On the basis of the June 14 order of deportation, the INS ordered Bowler to surrender for deportation at Oakdale on July 15, 1994. When Bowler did not surrender, the brokerage firm that posted Bowler's $15,000 bond hired Fugitive Task Force, Inc. ("FTF") to locate Bowler. See Affidavit of John Mancini, sworn to September 9, 1994 ("Mancini Aff."), at ¶ 1.
On August 12, Freedman filed another motion to reopen the deportation proceedings with the INS District Office in New York. Again, Freedman indicated that he wished to file an application for political asylum, but did not specify the grounds for such an application. See Deportation Record at 20. The INS forwarded this motion and its opposition papers to the Immigration Judge in Oakdale.
On August 19, 1994, Freedman filed an Order to Show Cause in this Court (the "August 19 Order to Show Cause") seeking to stay the deportation and the activities of FTF. Sitting in Part I, this Court's emergency part, Judge Loretta A. Preska denied the order to show cause without prejudice, inter alia, because Freedman had failed to include a memorandum of law setting forth the jurisdictional basis for the action. See Order to Show Cause, dated August 19, 1994.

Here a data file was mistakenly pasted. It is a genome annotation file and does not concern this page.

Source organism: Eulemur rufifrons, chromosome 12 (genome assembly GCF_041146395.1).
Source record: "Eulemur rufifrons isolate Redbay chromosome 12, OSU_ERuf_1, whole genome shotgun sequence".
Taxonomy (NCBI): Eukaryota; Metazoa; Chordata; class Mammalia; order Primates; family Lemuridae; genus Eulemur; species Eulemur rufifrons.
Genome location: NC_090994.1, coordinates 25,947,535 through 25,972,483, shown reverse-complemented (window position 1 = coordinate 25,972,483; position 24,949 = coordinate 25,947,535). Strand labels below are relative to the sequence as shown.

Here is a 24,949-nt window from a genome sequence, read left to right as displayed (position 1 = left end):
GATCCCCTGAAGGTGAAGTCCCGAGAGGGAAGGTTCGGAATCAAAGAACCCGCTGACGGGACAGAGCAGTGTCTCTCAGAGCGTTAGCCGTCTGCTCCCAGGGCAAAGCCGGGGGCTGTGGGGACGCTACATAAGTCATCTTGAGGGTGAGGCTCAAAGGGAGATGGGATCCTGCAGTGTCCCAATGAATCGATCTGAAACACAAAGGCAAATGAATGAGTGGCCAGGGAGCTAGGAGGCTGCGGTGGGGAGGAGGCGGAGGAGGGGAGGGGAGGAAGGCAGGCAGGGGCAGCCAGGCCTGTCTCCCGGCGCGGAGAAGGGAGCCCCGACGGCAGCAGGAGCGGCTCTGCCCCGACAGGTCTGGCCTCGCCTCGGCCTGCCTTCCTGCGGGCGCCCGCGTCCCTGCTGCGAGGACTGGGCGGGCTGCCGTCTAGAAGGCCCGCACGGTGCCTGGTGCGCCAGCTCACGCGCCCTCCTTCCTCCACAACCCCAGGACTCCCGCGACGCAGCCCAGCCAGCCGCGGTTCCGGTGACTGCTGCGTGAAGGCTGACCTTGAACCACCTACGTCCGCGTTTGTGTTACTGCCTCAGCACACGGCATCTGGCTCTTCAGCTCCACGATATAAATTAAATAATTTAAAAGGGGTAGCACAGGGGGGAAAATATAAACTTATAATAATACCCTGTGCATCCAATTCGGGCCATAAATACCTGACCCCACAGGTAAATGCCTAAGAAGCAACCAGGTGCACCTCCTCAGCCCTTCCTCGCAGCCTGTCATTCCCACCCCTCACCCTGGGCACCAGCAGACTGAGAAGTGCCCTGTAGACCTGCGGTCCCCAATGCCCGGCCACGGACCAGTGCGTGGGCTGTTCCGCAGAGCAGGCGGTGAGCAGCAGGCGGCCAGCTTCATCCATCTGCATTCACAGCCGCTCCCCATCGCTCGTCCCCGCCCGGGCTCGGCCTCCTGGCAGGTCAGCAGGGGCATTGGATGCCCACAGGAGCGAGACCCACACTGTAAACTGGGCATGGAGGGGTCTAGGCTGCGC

On Tuesday August 23, 1994, John Mancini ("Mancini"), a FTF bail enforcement agent, was informed by the Bronx County Probation Office that Bowler was present in that office. Mancini Aff. at ¶ 3. Mancini went to the Probation Office sometime between 4:00 and 4:30 pm on August 23, and took custody of Bowler. Id. at 4; see also Affidavit of Michael Siegel, sworn to September 9, 1994 ("Siegel Aff."), at ¶ 4. Mancini made arrangements to transport Bowler to the Oakdale and then brought Bowler to a hotel in Clifton, New Jersey. At 2:00 am on August 24, Mancini and Bowler were joined at the hotel by FTF bail enforcement agent Michael Siegel ("Siegel"). Siegel Decl. at ¶ 4. At about 6:20 am on August 24, Siegel, Mancini, and Bowler boarded a flight to Dallas, Texas. Id. at ¶ 5. From Dallas, the trio caught a flight to Alexandria, Louisiana, and then drove to Oakdale where INS officers took custody of Bowler at about 1:00 pm. Mancini Aff. at ¶ 7. From the moment of his apprehension in the Bronx to his arrival in Oakdale, Bowler was in the constant custody of Mancini and Siegel. Siegel Aff. at ¶ 7.
On August 24, Freedman refiled the Order to Show Cause in this Court (the "August 24 Order to Show Cause"). At that time, I was the Part I judge. Attached to both the August 19 and the August 24 Orders to Show Cause were letters from FTF to Freedman. In one of the letters, dated August 16, 1994, Siegel stated:
I have been waiting for you to return my phone calls. It appears that you are not going to follow thru [sic] with your promises. We have been trying to work this out with your office since the end of last week, but when promises are not kept ... then we will have to execute the actions that are within our legal rights ... Please be advised that unless this matter is resolved today, Mr. Bowler will be apprehended and transported back to Oakdale La.